by Thomas Adamson, The Associated Press, May 14, 2015
PARIS (AP) — The City of Light is not just one of Europe's most beautiful capitals. Because of its small size, just 8 kilometers (5 miles) from north to south, Paris is also perfect for exploring on foot.
So walk round the winding cobbled streets of panoramic Montmartre or stroll through the historic Marais with its devastatingly chic fashion boutiques.
And for budget-conscious foodies — forgo the world-class restaurants in favor of the local artisan shops where you can stock up on delightful cheeses and wines for a picnic in Paris' oldest monumental square, the Place des Vosges, or in the gardens of the majestic Louvre museum.
To encourage Parisians to walk around and fight rising air pollution by ditching their vehicles, car-free pedestrian zones are cropping up all over the city — especially near the river Seine.
Enjoy walks on the arty left bank, which was transformed in 2013 when a stretch was pedestrianized from the Musee d'Orsay museum all the way to the popular Quai Branly museum near the Eiffel Tower.
And from 2016, you'll be able to walk down a 3-kilometer (2-mile) car-free stretch of the Seine's right bank — past Notre Dame cathedral, the beautiful island Ile Saint-Louis and end up at the beautiful blooms of Tuileries gardens.
If you want a break from Paris' classical beauty, head to the once-gritty suburb of Pantin, which has been dubbed the "Brooklyn of Paris." Its derelict, graffiti-covered warehouses by a canal have been taken over by galleries and artists, turning it into the hippest place in the City of Light.
The incredible Versailles Palace has been given a new feature — to celebrate 300 years since the death of the palace's founder, Sun King Louis XIV.
This week, it inaugurated the newly renovated Water Theater grove — fittingly, to great fanfare.
It's an incredible contemporary fountain with gilded sculptures composed of 2,000 pearls and 20,000 pieces of gold leaf. It's fit for a king, even though the king is dead.
And what would a trip to Paris be like without a visit to the new-look Eiffel Tower? The 324-meter (1,063-foot) monument was given a vertigo-inducing face-lift last fall as organizers celebrated its 125th anniversary — and now has see-through glass floor panels on its first level.
The four small viewing sections, which cost 30 million euro (US $38 million), allow visitors to see 57 meters (187 feet) below their feet.
Airbnb, the house rentals website, is hugely popular among Parisians. Visitors can save hundreds by opting to stay in a private accommodation instead of a hotel, and an organized tourist can find something for every area, taste and price range — from a small room to an apartment in a historic town house.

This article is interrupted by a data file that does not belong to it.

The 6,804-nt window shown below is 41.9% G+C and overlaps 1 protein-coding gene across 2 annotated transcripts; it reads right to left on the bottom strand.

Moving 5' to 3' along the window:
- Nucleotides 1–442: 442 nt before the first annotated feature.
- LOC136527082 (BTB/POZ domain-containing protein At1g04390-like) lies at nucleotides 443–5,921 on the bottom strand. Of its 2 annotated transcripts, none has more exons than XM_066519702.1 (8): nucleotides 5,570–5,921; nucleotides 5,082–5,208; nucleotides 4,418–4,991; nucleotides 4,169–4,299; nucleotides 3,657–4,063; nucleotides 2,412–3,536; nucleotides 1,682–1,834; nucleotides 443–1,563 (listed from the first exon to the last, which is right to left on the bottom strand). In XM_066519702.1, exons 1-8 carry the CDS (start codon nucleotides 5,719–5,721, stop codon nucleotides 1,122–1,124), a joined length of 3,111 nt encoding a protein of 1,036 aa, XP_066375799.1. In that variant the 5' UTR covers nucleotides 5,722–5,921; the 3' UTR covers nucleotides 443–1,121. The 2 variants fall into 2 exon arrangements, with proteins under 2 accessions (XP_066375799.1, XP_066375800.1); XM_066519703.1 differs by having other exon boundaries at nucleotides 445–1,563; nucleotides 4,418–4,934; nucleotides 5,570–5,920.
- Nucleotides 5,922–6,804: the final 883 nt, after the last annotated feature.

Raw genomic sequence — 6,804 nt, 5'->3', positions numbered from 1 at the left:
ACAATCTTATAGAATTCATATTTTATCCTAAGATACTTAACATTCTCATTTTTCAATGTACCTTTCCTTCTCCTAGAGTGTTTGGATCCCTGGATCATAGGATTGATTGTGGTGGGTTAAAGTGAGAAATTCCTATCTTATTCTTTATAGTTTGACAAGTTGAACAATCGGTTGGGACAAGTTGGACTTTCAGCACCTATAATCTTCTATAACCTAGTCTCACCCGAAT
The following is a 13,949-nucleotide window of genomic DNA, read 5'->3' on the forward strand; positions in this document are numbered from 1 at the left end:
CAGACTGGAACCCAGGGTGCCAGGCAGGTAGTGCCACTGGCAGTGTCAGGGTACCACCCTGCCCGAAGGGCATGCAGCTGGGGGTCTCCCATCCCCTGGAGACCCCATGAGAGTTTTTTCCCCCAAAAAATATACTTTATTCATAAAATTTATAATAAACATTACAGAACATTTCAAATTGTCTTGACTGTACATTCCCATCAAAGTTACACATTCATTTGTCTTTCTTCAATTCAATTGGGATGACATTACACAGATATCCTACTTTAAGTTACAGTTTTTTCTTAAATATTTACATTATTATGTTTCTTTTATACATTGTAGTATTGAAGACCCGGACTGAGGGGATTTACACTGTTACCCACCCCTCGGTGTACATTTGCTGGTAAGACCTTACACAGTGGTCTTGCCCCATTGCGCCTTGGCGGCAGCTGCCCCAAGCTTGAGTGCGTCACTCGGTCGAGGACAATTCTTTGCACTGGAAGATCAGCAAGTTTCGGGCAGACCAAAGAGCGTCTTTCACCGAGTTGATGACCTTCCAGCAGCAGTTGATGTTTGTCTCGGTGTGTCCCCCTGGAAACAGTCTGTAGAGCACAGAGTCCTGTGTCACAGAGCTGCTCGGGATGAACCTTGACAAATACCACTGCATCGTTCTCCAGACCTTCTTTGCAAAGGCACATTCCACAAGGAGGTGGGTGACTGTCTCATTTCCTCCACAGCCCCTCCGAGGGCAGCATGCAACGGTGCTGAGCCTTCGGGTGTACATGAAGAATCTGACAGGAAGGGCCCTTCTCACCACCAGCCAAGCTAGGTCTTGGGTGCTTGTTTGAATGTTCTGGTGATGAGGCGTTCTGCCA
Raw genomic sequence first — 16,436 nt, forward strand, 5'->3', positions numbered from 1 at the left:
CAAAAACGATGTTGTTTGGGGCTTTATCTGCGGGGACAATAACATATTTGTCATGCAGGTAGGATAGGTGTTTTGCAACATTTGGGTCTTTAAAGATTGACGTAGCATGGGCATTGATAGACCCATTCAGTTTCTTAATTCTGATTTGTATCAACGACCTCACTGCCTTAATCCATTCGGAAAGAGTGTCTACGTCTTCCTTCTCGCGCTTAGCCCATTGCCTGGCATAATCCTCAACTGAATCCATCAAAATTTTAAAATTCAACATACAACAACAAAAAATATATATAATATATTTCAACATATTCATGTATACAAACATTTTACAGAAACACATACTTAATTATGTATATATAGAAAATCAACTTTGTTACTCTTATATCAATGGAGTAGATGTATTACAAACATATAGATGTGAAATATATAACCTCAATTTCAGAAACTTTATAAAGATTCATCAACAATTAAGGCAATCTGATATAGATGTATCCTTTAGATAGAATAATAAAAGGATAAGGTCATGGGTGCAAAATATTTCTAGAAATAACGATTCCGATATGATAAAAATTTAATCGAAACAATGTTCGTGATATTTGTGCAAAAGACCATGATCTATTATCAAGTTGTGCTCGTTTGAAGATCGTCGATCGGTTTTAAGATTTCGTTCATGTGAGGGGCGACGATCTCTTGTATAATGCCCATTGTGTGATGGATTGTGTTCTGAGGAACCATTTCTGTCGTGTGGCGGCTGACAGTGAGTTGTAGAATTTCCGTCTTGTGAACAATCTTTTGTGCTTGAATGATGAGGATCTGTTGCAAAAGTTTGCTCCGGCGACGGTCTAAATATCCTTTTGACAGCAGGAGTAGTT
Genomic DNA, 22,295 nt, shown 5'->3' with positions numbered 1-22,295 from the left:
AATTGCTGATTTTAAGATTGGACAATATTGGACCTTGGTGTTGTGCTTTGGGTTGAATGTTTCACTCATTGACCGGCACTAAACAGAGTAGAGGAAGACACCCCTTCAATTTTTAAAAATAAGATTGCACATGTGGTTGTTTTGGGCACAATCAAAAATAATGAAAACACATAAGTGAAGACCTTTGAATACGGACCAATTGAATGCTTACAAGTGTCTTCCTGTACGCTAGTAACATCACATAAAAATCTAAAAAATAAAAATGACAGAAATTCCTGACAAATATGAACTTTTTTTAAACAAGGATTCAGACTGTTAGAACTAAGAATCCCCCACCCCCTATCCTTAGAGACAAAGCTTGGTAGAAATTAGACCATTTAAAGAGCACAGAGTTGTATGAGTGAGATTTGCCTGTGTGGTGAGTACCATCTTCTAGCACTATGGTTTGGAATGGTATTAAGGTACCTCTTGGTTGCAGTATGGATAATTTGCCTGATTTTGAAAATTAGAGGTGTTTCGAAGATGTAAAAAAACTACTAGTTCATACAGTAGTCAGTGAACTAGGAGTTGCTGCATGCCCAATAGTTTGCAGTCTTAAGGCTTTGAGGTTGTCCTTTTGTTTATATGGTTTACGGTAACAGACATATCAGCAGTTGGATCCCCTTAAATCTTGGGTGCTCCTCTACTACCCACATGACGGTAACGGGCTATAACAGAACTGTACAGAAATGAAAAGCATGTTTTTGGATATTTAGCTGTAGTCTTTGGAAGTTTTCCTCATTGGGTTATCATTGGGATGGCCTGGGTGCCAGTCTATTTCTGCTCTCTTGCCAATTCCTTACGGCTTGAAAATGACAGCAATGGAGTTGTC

If you're on a shoe-string budget, check out the new 1,000-bed Generator hostel in the city's funky 10th district, with a shared room for 25 euros per person per night.
For getting around, nothing is more fun than the free-bicycle rental initiative called the "Velibe." Bike stations are located around the city — and all you need is a pair of legs and a credit card (that won't be billed — it's just to insure the bike return).
The famed pedestrian street Rue Montorgueil, near metro Etienne Marcel, is a perfect place to sit and people-watch. It's as popular with fashion-conscious hipsters as it is with queens — Britain's Queen Elizabeth's favorite bakery Patisserie Stohrer is here!
Paris is famed for its beautiful gardens and parks. So sit, talk philosophy, nibble Camembert and sip fine Bordeaux wine in the Parc Monceau in the 17th district. Or picnic in Paris' "Central Park," the awe-inspiring Buttes Chaumont in the 19th district. A verdant beer garden called Rosa Bonheur, found within the Buttes Chaumont, is a particular hit with Parisians.
For those not afraid of getting their feet wet, go boating in the large lake at the Bois de Vincennes, in the east.
Thomas Adamson can be followed at Twitter.com/ThomasAdamsonAP
This article was written by Thomas Adamson from The Associated Press and was legally licensed through the NewsCred publisher network.